Once there, an employee awaits us with the totally unexpected statement that they are not supposed to carry out any work on 240 volt electrical systems. Kindly, he calls a friend who is an electrician and shows up half an hour later.
His name is Simon and he is incredibly friendly and helpful which totally reminds me of one of his namesakes who I know very well. In no time he fixes the bug. The repair went almost too quickly for me, he knows New Zealand like the back of his hand and tells me a lot of places to go. In gratitude, whilst helping him to return the tools to his car I empty the contents of a case with an estimated 200,000 cable lugs and clamps on the ground. Simon laughs, the same had happened to him when he picked up the box the first time, those shutters were just treacherous . As we shovel all the stuff back into the box I apologise a thousand times but he tells me that he doesn’t mind at all. He tells me, he is looking forward to sorting out the whole mess while having a beer tonight. As we say goodbye I even have to force him to accept a tip. What a nice guy!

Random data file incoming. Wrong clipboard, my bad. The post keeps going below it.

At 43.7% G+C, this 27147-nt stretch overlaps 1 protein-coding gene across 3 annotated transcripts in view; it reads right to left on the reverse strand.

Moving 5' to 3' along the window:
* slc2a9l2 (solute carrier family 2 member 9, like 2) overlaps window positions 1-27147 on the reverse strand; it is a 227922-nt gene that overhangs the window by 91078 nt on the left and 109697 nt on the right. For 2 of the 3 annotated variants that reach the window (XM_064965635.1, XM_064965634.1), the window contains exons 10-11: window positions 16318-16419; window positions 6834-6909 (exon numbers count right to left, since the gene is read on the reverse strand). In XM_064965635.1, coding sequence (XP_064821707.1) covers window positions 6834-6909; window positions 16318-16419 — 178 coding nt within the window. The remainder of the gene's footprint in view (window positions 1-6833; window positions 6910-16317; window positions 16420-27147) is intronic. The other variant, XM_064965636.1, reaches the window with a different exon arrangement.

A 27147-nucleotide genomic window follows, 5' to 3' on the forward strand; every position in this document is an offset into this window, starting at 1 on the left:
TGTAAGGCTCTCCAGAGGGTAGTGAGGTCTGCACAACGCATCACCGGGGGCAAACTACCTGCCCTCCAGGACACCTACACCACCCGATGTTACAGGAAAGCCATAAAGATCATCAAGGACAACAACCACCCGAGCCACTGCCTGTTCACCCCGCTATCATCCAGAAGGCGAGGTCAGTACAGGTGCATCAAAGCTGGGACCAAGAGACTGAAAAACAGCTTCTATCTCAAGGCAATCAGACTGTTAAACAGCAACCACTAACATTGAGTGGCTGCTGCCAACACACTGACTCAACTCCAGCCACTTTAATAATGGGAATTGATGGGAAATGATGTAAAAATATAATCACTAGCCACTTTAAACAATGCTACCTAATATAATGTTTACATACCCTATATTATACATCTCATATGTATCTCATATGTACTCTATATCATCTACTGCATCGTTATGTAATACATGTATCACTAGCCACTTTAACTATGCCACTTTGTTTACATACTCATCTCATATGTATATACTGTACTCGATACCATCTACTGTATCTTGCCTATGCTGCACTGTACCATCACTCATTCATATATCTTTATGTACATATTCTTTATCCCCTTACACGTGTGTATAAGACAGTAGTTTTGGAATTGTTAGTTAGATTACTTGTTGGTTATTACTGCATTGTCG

We head to Opoutere the next day, the campground is quite basic but beautifully located. Our Campsite is separated only by a narrow strip of forest from the dunes and lovely beach. There is just a handful of other campers besides us.
the area is too lovely to explore it in a rush
Our next destination is called Hahei which is definitely not just an insider tipp anymore, a lot more tourists can be found here. Fortunately, the season doesn’t start until Christmas and the campground is still quite empty.
We decide to stay for three days and go for a few walks, the area is too lovely to explore it in a rush. Furthermore, its Emilia’s birthday tomorrow and we don’t want to spend it driving all day. The rope swings at both ends of the beautiful sandy beach are too tempting to ignore and serve as a fun activity for the whole family.